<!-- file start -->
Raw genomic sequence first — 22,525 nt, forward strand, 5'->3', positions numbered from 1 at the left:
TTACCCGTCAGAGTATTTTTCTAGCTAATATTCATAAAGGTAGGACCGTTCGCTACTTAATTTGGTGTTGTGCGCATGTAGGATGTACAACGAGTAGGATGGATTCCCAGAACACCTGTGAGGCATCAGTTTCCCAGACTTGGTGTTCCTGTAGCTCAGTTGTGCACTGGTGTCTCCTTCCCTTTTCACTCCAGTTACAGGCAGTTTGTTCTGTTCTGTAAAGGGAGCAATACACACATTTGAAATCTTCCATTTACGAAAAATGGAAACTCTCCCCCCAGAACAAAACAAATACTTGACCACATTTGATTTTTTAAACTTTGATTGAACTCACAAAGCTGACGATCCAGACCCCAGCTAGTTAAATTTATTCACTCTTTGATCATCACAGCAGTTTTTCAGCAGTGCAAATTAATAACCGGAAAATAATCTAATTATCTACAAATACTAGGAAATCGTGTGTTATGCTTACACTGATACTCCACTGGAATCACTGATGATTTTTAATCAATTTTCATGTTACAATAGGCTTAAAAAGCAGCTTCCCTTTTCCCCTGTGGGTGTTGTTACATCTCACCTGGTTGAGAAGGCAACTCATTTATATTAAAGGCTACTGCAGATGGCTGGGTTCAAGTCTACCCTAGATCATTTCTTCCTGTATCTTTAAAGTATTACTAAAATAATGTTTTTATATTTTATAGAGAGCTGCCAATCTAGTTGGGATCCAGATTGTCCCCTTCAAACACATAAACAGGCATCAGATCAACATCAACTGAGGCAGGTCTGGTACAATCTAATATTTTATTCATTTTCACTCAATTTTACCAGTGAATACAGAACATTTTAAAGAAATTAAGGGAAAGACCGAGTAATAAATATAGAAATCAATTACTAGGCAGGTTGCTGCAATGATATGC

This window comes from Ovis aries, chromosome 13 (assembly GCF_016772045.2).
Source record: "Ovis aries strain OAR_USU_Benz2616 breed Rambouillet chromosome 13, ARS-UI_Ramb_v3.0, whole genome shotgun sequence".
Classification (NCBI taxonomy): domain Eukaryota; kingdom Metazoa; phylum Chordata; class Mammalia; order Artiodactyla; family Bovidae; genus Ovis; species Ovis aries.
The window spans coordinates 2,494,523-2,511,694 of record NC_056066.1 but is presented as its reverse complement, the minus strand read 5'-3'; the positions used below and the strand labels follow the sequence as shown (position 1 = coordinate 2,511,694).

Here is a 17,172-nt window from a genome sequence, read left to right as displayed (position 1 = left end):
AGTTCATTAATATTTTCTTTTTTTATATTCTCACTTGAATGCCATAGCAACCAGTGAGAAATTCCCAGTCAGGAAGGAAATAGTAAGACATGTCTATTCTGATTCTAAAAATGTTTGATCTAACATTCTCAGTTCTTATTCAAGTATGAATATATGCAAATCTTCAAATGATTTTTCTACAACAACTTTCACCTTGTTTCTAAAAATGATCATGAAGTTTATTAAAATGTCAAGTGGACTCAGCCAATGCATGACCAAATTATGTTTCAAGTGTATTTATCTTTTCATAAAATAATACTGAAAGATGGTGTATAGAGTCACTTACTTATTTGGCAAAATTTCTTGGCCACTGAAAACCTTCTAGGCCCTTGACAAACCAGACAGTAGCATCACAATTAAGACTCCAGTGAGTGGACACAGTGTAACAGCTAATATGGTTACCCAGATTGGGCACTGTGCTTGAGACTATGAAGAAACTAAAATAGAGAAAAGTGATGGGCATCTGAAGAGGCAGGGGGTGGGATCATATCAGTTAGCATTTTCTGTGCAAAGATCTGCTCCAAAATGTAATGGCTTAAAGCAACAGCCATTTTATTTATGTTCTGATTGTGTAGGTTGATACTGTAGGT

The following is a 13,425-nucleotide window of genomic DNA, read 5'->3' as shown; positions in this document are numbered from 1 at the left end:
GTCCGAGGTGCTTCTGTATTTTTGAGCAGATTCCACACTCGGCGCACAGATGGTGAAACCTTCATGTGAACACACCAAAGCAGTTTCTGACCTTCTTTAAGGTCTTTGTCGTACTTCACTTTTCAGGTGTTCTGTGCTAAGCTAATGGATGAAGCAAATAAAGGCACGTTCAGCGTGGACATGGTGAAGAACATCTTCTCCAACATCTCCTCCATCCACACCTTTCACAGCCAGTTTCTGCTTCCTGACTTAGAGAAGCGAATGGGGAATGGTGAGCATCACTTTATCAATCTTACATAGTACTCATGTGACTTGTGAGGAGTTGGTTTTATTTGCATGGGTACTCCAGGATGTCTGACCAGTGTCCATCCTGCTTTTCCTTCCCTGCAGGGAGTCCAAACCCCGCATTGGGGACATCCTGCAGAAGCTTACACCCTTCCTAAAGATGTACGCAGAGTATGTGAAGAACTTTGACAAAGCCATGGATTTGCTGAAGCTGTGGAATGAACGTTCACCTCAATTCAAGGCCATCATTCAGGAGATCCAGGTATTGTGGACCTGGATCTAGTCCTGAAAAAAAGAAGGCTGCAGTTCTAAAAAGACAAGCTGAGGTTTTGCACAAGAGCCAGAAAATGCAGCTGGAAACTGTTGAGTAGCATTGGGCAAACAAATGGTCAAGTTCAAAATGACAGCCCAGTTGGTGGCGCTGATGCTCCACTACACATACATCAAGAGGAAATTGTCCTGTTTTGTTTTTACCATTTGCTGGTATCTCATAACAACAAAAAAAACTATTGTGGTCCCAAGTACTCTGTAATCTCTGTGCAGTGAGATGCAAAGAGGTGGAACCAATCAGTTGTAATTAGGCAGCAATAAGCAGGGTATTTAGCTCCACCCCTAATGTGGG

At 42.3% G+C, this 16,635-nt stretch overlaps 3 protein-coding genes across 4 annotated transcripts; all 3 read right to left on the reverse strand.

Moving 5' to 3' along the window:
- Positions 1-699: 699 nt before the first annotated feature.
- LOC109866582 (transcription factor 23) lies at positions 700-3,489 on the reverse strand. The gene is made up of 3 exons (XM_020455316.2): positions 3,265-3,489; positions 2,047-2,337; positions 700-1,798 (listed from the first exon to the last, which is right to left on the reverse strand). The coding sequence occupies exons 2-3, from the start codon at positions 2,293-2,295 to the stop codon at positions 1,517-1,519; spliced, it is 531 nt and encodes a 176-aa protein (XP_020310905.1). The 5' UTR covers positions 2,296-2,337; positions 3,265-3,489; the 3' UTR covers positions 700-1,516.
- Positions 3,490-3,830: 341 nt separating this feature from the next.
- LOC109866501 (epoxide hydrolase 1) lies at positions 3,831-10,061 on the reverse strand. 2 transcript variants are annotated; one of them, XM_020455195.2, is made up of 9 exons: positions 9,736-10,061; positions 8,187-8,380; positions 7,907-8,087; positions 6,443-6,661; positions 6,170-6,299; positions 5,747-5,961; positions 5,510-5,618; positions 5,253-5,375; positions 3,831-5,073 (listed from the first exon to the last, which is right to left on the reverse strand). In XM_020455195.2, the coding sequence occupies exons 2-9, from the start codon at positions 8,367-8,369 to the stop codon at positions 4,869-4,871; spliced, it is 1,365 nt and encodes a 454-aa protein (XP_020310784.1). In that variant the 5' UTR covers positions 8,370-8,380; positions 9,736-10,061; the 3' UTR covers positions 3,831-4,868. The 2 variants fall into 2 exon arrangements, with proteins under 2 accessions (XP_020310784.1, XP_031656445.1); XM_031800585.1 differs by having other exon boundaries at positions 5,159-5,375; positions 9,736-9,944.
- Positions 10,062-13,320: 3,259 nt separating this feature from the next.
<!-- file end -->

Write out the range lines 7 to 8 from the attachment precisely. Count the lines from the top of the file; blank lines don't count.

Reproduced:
Here is a 17,172-nt window from a genome sequence, read left to right as displayed (position 1 = left end):
AGTTCATTAATATTTTCTTTTTTTATATTCTCACTTGAATGCCATAGCAACCAGTGAGAAATTCCCAGTCAGGAAGGAAATAGTAAGACATGTCTATTCTGATTCTAAAAATGTTTGATCTAACATTCTCAGTTCTTATTCAAGTATGAATATATGCAAATCTTCAAATGATTTTTCTACAACAACTTTCACCTTGTTTCTAAAAATGATCATGAAGTTTATTAAAATGTCAAGTGGACTCAGCCAATGCATGACCAAATTATGTTTCAAGTGTATTTATCTTTTCATAAAATAATACTGAAAGATGGTGTATAGAGTCACTTACTTATTTGGCAAAATTTCTTGGCCACTGAAAACCTTCTAGGCCCTTGACAAACCAGACAGTAGCATCACAATTAAGACTCCAGTGAGTGGACACAGTGTAACAGCTAATATGGTTACCCAGATTGGGCACTGTGCTTGAGACTATGAAGAAACTAAAATAGAGAAAAGTGATGGGCATCTGAAGAGGCAGGGGGTGGGATCATATCAGTTAGCATTTTCTGTGCAAAGATCTGCTCCAAAATGTAATGGCTTAAAGCAACAGCCATTTTATTTATGTTCTGATTGTGTAGGTTGATACTGTAGGT